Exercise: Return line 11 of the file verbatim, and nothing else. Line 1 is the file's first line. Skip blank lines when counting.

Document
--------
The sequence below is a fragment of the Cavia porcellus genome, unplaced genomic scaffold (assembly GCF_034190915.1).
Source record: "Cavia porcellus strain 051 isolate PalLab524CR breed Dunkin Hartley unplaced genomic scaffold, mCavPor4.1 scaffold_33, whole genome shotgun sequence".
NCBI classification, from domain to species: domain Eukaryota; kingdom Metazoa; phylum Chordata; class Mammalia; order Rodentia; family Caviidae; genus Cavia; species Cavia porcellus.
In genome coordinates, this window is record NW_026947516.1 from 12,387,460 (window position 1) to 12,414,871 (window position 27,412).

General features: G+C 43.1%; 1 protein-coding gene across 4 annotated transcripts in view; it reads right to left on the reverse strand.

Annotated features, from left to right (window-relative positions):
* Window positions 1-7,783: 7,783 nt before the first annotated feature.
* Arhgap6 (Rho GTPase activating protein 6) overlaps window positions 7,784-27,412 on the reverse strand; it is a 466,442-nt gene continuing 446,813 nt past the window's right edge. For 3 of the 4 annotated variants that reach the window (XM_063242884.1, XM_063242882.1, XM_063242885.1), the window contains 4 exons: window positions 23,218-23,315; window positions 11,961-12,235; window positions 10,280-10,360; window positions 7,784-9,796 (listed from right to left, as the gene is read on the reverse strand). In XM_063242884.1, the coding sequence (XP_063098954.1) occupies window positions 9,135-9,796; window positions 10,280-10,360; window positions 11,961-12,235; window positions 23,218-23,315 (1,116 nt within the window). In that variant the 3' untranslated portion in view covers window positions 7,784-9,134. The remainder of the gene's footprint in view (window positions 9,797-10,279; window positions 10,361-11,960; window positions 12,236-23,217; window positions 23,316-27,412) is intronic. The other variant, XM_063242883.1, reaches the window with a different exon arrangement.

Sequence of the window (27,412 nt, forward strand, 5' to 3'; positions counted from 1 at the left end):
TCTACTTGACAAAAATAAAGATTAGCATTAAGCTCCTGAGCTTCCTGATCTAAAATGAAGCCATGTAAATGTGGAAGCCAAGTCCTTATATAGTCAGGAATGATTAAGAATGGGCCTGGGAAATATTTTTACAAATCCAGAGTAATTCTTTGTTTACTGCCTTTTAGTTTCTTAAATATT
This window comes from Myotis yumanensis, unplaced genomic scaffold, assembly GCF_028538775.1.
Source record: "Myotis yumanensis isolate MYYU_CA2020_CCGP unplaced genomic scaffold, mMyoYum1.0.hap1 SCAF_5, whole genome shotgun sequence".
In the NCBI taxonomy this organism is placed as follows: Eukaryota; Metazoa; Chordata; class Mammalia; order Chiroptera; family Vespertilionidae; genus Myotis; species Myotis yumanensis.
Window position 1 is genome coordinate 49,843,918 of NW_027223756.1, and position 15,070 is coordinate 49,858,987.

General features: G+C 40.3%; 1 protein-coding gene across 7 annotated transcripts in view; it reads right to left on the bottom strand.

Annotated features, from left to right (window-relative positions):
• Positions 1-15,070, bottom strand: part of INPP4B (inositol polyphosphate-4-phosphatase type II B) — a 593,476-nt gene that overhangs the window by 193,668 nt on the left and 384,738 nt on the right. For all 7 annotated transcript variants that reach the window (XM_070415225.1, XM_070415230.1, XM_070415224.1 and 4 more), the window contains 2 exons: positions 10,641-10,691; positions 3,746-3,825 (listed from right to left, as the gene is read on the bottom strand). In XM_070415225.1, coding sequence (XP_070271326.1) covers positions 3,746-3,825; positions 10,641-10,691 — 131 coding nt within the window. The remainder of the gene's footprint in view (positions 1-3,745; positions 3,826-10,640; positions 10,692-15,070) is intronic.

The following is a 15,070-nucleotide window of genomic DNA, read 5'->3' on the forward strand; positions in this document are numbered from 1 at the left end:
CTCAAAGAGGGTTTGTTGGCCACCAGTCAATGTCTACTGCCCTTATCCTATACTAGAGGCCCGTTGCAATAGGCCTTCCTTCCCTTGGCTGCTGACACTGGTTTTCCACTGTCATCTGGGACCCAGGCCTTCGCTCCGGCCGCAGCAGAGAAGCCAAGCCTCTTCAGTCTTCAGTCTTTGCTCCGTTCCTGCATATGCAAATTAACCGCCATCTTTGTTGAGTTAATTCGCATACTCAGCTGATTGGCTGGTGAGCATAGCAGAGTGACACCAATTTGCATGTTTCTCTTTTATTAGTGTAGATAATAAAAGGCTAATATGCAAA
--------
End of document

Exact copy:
This window comes from Myotis yumanensis, unplaced genomic scaffold, assembly GCF_028538775.1.